Shark Attack: Realistic Fears or Term Paper

Excerpt from Term Paper :

Had the significance of the issue not been eclipsed immediately by the terrorist attack on the World Trade

Center that September, it is more likely than not that the focus on shark attacks would have continued and grown further despite the fact that most experts disputed the claim that the incidence of shark attacks on humans had increased at all (Broad, 2001).

Much of the increased attention on shark attacks was probably linked to circumstantial coincidence in relation to the Fourth of July and Labor Day holidays, when attacks in Florida and North Carolina (respectively) made holiday weekend news headlines. Those attacks ensured continued attention on shark attacks, especially after all the (understandable) extra attention and sympathy associated with the July attack in Florida on an eight-year-old Mississippi girl whose arm required surgical reattachment after a Bull shark bit it off while she was vacationing in Florida (Broad, 2007).

Despite the fact that the supposed increase in attacks on humans was not supported statistically, attention and growing fears about the "rise" in shark attacks continued until eclipsed by the events of September 11, 2001. According to one

University of Florida biologist who runs the International Shark Attack File of the Florida

Museum of Natural History, the
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global numbers of shark attacks were actually decreasing, and not increasing at the time. Statistics from that institution indicated that in September of 2001, only 52 shark attacks had been reported compared to previous years in which 84 had been reported in 2000, 58 in 1999, and 54 in 1998. Since the yearly average for the entire decade of the 1990s was 54 shark attacks per year, several other years (especially 2000) merited much more attention strictly based on statistics than the so-called "summer of the shark" in 2001. (Broad, 2007).

Scientists point to other factors such as the increasingly crowded beaches and the rise in popularity of various water sports as the cause of increases in shark attacks from one year to the next, further connecting the coincidence by reference to the fact that the most notorious incidents tended to occur on holiday weekends when many people spent their weekends on the beaches. Similarly, as news of each attack spread over conventional media and the Internet, each successive attack magnified the growing perception.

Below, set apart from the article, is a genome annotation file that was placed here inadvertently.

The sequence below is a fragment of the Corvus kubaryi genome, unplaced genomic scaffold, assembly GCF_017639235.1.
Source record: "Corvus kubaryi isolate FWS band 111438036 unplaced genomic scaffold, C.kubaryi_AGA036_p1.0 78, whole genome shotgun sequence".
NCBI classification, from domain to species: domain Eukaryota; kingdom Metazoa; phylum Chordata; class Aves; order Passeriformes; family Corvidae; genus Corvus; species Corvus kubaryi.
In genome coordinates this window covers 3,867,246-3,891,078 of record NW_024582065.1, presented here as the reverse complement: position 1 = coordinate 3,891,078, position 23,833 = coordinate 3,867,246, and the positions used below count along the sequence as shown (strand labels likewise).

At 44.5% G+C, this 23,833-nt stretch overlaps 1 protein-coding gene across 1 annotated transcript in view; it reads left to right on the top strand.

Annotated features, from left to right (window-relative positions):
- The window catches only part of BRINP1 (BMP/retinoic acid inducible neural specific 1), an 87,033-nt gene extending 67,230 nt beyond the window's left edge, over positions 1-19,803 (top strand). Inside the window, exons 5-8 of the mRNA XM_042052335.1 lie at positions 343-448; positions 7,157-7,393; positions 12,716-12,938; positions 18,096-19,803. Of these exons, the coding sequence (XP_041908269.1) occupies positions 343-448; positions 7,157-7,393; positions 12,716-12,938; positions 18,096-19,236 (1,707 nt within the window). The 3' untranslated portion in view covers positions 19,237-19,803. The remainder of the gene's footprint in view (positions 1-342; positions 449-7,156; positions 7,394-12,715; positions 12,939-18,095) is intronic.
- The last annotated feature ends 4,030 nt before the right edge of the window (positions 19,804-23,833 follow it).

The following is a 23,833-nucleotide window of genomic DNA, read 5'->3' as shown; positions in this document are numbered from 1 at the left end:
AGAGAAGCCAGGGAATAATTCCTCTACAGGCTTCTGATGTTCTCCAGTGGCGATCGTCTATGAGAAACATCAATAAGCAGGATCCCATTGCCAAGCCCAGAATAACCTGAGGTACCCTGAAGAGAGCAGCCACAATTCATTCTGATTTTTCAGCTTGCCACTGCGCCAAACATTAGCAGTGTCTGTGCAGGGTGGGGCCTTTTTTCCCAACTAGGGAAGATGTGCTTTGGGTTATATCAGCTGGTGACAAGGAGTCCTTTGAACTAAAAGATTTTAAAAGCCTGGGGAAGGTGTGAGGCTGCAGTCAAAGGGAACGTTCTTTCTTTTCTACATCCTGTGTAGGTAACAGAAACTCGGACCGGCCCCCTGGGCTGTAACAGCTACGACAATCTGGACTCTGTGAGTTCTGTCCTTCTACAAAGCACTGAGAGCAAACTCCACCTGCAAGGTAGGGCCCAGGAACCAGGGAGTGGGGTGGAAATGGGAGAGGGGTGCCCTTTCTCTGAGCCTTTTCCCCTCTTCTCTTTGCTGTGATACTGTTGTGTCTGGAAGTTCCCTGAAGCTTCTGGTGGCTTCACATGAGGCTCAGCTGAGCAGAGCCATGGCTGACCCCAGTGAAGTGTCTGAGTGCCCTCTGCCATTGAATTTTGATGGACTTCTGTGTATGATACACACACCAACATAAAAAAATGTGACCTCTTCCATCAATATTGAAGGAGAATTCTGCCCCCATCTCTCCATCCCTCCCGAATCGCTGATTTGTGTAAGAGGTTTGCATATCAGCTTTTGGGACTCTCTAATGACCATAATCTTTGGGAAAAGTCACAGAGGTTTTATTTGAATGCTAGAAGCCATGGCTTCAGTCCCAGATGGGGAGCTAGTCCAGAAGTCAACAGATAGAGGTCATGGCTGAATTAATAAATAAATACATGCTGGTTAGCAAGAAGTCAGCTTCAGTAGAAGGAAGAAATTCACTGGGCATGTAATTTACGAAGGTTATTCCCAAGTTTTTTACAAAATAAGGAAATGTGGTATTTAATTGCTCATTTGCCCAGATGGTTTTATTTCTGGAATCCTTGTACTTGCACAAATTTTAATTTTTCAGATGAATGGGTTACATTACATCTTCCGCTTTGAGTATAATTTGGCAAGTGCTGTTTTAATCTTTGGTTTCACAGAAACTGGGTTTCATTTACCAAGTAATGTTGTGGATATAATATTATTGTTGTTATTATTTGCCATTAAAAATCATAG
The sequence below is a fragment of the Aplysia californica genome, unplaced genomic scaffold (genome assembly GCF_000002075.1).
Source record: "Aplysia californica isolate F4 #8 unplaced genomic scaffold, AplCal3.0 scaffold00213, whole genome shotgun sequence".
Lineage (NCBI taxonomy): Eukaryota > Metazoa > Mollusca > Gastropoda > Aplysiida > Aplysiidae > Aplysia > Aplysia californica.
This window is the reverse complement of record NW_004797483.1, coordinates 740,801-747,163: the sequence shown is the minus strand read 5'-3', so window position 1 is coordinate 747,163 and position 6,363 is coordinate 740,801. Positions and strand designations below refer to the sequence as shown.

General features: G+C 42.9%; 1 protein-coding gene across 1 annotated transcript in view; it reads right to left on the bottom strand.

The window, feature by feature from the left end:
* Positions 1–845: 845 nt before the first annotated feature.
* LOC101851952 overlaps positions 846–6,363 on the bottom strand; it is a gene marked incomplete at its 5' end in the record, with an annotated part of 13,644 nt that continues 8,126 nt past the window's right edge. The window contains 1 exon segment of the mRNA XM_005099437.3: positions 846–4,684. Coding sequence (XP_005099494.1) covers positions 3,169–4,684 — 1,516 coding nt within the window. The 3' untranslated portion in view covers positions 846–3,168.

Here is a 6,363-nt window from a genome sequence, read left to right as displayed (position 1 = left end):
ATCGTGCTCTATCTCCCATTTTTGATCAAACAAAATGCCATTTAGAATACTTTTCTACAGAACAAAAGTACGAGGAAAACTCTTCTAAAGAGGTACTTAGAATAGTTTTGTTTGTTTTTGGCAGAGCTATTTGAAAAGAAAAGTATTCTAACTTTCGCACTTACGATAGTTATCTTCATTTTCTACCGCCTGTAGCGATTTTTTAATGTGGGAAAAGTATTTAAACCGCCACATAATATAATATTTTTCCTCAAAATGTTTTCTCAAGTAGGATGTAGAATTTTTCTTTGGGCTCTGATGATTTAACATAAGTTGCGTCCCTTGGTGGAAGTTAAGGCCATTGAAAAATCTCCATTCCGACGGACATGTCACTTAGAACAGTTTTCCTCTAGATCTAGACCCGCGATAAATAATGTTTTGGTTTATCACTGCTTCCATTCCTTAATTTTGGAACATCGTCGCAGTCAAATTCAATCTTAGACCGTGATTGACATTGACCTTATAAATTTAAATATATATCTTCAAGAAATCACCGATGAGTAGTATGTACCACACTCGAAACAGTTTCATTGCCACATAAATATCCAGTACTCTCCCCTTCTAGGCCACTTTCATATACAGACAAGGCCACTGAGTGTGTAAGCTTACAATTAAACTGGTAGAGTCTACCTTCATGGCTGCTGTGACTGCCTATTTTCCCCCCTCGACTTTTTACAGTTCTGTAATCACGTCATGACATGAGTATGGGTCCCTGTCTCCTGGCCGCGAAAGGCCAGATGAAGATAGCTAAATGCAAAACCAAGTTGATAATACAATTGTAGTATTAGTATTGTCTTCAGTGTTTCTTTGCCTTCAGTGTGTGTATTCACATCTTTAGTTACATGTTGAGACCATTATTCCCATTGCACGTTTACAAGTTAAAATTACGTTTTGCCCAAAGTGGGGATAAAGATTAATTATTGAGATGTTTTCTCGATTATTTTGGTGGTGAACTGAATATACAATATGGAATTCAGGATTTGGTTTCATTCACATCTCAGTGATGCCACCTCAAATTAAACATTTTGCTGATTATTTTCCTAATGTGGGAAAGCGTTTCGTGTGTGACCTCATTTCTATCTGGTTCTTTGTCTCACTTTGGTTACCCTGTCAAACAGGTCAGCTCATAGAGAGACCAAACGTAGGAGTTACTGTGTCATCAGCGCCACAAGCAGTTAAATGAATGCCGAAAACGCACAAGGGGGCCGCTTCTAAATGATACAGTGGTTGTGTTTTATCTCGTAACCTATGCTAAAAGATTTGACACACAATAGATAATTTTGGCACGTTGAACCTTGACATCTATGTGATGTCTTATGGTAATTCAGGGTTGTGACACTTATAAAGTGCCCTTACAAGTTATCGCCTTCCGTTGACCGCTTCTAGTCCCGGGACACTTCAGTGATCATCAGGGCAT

Statistical experts like mathematician John Allen Paulos of Temple University agree. His book Innumeracy detailed the fallacious conclusions resulting from incorrectly applied mathematical and statistical analyses. According to Paulos, the intense media focus on

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Museum of Natural History, the global numbers of shark attacks were actually decreasing, and not increasing at the time. Statistics from that institution indicated that in September of 2001, only 52 shark attacks had been reported compared to previous years in which 84 had been reported in 2000, 58 in 1999, and 54 in 1998. Since the yearly average for the entire decade of the 1990s was 54 shark attacks per year, several other years (especially 2000) merited much more attention strictly based on statistics than the so-called "summer of the shark" in 2001. (Broad, 2007).

Scientists point to other factors such as the increasingly crowded beaches and the rise in popularity of various water sports as the cause of increases in shark attacks from one year to the next, further connecting the coincidence by reference to the fact that the most notorious incidents tended to occur on holiday weekends when many people spent their weekends on the beaches. Similarly, as news of each attack spread over conventional media and the Internet, each successive attack magnified the growing perception.

Statistical experts like mathematician John Allen Paulos of Temple University agree. His book Innumeracy detailed the fallacious conclusions resulting from incorrectly applied mathematical and statistical analyses. According to Paulos, the intense media focus on

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